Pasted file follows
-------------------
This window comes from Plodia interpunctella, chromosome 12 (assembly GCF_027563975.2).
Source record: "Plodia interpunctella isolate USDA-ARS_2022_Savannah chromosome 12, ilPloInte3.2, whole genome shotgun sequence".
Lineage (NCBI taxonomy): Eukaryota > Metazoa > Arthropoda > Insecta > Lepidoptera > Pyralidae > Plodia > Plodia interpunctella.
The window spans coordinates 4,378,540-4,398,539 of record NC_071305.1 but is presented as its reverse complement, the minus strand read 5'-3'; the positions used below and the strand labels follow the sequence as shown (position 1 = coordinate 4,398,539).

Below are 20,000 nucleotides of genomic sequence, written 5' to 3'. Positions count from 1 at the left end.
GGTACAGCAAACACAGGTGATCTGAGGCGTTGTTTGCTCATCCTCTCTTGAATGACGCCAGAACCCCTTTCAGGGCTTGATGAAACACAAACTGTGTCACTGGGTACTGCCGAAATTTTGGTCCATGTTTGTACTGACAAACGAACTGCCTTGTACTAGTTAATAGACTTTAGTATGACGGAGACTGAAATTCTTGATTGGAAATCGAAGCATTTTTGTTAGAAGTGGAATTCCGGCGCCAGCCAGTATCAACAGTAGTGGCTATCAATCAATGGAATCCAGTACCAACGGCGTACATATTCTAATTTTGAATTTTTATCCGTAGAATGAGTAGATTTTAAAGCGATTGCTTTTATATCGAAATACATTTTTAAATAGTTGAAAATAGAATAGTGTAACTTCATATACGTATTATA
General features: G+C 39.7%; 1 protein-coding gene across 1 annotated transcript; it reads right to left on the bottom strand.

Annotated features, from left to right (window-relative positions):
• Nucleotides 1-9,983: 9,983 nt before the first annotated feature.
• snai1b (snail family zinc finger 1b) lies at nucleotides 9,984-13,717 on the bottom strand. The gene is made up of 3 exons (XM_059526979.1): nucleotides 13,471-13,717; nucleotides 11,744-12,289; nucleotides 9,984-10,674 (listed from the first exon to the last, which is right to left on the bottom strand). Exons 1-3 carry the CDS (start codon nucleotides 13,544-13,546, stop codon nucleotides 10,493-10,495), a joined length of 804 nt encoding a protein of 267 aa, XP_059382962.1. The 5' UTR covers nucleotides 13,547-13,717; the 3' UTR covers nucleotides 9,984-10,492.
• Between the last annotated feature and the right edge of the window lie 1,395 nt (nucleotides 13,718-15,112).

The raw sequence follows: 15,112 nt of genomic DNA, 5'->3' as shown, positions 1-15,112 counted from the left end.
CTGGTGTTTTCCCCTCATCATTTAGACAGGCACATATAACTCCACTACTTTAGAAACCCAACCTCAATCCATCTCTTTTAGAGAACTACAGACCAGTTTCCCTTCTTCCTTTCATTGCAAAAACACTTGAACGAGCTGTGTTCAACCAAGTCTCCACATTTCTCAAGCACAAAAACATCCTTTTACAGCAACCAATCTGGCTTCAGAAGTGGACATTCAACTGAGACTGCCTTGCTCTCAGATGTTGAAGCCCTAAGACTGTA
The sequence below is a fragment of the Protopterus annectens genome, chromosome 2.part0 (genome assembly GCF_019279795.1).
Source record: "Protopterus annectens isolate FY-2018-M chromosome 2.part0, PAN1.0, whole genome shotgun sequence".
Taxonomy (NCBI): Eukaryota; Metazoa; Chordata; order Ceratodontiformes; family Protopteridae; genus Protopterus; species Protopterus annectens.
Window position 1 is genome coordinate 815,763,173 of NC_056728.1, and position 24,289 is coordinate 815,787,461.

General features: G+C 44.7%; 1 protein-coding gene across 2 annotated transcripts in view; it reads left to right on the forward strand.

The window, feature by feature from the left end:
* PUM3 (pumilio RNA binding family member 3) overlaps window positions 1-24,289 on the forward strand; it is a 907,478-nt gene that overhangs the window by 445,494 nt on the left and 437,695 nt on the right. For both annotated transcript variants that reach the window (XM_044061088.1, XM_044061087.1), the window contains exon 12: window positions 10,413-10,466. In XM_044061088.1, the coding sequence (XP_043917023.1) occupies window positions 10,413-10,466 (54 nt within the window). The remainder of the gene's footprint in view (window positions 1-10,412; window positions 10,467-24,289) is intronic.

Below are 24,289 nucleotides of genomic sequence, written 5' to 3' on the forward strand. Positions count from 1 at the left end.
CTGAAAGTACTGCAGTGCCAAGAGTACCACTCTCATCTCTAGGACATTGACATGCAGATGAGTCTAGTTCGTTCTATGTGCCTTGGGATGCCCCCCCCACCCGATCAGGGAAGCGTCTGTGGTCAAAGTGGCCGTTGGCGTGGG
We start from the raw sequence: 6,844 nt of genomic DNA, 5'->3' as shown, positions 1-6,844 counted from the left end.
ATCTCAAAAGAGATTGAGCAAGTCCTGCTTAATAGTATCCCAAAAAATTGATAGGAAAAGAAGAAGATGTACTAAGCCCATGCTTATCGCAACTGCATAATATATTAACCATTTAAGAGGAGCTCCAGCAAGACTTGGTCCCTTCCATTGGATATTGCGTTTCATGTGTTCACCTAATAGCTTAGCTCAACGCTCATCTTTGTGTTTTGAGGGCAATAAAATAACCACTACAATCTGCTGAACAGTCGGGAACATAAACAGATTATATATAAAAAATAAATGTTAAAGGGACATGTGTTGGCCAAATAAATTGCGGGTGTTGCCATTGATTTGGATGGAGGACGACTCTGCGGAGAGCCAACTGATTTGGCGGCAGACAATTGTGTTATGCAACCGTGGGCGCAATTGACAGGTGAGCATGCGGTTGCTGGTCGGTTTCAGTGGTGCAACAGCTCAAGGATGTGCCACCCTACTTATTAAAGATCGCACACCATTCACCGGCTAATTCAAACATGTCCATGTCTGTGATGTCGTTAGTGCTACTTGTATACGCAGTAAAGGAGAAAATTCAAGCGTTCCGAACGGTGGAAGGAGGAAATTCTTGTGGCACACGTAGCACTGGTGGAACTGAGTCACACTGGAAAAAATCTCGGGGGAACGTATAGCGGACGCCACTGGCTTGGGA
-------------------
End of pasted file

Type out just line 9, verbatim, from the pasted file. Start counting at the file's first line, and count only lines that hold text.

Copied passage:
• Nucleotides 1-9,983: 9,983 nt before the first annotated feature.